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Bank of England Chief Economist Urges Persistent Monetary Restraint to Tackle Inflation

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Bank of England Chief Economist Huw Pill has expressed the view that it is crucial for interest rates to remain at their current level in order to control inflation. This represents a shift in his previous stance, where he had discussed the possibility of rate cuts next year. The Bank of England (BoE) had previously announced that its main interest rate would remain at 5.25% for an extended period.

Pill’s comments come as British consumer price inflation remains the highest among large advanced economies, standing at 6.7% in September. While the BoE expects a significant drop in inflation data for October, it anticipates that it will take two more years for inflation to return to its target of 2%.

During a presentation to the Institute of Chartered Accountants in England and Wales (ICAEW), Pill highlighted the need for a persistent and restrictive monetary policy to address the current inflationary situation. He acknowledged that despite a recent slowdown in growth, certain domestic inflation pressures, such as rapid private-sector wage growth, have not yet eased, raising concerns about the medium-term outlook for inflation.

Pill clarified that he does not believe a further rate rise is necessary, but he pointed out that the BoE’s inflation forecasts are based on market pricing leading up to the recent decision to maintain high interest rates. These forecasts assume an average interest rate of 5.1% in the final quarter of 2023, potentially indicating a quarter-point cut at that time, and rates of 4.5% in late 2025.

Following Pill’s remarks, interest rate sensitive two-year gilt yields experienced a significant drop to a five-month low, while rate futures indicated a higher than 50% chance of a rate cut by June 2024, with rates potentially falling to 4.75% by the end of next year.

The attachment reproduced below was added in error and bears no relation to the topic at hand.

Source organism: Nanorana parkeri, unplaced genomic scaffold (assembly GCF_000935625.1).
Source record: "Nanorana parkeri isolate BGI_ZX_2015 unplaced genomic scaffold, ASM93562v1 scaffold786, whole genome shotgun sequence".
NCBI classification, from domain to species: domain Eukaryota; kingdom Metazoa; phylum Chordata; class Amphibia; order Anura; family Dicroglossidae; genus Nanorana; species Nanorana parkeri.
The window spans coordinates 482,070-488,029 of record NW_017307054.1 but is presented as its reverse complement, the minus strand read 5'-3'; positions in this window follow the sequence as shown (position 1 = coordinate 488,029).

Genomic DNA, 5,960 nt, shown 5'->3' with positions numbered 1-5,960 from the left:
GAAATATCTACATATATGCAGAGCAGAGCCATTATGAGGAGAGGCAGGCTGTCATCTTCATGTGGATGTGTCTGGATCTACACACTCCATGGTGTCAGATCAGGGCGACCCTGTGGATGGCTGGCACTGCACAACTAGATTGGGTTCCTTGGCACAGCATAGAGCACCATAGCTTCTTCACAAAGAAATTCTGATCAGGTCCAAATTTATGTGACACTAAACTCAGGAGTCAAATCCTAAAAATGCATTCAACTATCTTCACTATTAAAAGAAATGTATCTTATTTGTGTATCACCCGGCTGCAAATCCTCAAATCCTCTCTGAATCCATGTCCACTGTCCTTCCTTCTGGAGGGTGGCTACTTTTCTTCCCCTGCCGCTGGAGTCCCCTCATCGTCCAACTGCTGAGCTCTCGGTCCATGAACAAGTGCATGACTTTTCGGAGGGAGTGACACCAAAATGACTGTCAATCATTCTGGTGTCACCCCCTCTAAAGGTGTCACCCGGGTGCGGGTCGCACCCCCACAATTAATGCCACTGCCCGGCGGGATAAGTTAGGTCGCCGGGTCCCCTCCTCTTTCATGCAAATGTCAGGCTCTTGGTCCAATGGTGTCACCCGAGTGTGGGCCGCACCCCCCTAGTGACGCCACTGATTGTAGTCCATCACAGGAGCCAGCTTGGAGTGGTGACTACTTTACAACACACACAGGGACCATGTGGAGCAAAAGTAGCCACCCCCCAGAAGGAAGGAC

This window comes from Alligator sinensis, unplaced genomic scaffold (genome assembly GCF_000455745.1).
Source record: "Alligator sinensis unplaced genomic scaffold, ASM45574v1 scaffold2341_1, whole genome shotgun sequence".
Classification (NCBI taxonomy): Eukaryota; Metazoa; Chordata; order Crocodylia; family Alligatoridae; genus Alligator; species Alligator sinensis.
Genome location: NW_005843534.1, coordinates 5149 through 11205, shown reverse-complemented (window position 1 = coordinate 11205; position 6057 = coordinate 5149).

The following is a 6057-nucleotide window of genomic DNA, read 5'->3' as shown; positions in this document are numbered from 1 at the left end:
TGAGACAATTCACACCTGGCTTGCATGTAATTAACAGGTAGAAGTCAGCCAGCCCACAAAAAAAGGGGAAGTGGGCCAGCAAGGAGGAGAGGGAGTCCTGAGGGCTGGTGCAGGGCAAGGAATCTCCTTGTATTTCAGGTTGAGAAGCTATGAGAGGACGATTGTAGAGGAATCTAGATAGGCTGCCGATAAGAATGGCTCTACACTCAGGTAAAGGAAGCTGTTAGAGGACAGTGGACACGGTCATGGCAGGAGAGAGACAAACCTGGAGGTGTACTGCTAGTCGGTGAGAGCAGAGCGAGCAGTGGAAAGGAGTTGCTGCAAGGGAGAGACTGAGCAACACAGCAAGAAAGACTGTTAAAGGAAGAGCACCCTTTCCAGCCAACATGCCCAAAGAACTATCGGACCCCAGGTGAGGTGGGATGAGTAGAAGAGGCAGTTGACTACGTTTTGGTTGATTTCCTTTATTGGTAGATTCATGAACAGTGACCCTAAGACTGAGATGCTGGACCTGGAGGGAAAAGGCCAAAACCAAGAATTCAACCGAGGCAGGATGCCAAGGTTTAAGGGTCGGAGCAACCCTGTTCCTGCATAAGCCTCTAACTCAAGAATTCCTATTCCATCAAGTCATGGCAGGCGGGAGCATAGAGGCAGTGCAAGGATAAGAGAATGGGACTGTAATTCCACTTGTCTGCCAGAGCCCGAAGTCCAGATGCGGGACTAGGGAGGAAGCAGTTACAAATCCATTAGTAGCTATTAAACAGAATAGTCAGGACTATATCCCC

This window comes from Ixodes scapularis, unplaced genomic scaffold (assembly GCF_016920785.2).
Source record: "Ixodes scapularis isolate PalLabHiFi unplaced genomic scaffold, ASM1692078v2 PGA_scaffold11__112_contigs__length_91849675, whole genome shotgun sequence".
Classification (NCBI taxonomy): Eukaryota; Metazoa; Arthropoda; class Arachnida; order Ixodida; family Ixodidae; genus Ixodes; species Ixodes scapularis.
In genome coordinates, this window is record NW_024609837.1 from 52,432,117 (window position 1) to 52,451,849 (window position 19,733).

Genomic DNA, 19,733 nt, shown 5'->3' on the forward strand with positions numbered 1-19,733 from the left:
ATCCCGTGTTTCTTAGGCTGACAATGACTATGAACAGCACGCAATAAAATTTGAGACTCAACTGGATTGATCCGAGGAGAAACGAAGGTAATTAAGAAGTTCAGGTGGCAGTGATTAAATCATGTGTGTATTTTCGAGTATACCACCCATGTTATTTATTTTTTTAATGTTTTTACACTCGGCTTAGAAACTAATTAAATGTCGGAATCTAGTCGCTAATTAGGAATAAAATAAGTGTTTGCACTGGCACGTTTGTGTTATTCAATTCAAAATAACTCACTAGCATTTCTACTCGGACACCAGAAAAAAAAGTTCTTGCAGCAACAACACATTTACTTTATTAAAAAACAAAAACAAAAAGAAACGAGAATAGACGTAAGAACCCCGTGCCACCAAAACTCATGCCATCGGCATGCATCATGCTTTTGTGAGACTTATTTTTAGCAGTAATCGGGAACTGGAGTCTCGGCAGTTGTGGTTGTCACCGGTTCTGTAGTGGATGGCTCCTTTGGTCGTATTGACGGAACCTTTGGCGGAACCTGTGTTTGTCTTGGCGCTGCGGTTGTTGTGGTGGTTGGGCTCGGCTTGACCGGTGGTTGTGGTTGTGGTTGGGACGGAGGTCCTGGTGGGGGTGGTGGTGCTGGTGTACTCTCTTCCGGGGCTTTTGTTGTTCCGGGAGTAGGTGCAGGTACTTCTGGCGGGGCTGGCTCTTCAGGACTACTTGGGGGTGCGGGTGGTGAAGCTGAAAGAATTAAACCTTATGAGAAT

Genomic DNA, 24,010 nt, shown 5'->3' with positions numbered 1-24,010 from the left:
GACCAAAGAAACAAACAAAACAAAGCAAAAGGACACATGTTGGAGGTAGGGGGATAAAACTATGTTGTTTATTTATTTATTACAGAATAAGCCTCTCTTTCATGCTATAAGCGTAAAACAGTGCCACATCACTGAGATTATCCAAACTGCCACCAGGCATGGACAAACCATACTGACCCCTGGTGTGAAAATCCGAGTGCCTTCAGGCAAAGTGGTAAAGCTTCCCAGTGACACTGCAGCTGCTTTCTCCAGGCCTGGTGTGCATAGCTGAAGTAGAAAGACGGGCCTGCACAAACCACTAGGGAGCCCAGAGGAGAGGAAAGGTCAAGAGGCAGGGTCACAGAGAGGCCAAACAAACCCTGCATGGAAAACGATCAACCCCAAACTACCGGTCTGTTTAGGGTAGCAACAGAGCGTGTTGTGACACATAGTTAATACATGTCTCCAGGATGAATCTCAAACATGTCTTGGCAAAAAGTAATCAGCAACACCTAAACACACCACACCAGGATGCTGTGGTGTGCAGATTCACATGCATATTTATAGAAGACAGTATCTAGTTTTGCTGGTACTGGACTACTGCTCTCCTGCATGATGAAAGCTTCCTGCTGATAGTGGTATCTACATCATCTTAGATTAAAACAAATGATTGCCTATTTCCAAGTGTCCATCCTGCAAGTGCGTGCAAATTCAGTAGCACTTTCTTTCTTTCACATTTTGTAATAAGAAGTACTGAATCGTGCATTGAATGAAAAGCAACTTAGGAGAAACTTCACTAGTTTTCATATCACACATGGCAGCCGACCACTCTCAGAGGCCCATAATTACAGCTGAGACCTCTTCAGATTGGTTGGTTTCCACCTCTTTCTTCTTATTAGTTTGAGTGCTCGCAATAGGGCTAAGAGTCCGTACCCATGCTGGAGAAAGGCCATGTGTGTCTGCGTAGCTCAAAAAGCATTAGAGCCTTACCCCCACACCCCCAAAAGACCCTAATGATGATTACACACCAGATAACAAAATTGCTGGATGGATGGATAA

However, BoE Governor Andrew Bailey emphasized on Wednesday that it is premature to discuss rate cuts, suggesting that it is too soon to make any decisions in that regard.

Pill’s comments on Thursday led to a rise in two-year gilt yields, and rate futures scaled back expectations for a June rate cut, although they still anticipate at least two quarter-point cuts next year.

Pill also emphasized that central bank comments on the outlook for monetary policy should not be interpreted as firm commitments, but rather as plausible scenarios. He highlighted the current focus on events in the Middle East, which could have implications for global economic conditions.

It is important to note that Pill’s remarks do not guarantee any immediate change to the BoE’s monetary policy. The decision to adjust interest rates will depend on a thorough assessment of economic data and developments both domestically and globally. The BoE remains committed to maintaining price stability and managing inflation effectively.

In conclusion, Pill’s recent shift in tone regarding interest rate cuts has sparked discussions and market speculation. However, the BoE has reiterated that it is too soon to make any definitive decisions regarding rate cuts. The decision will ultimately depend on the assessment of various economic factors and the bank’s commitment to managing inflation effectively.

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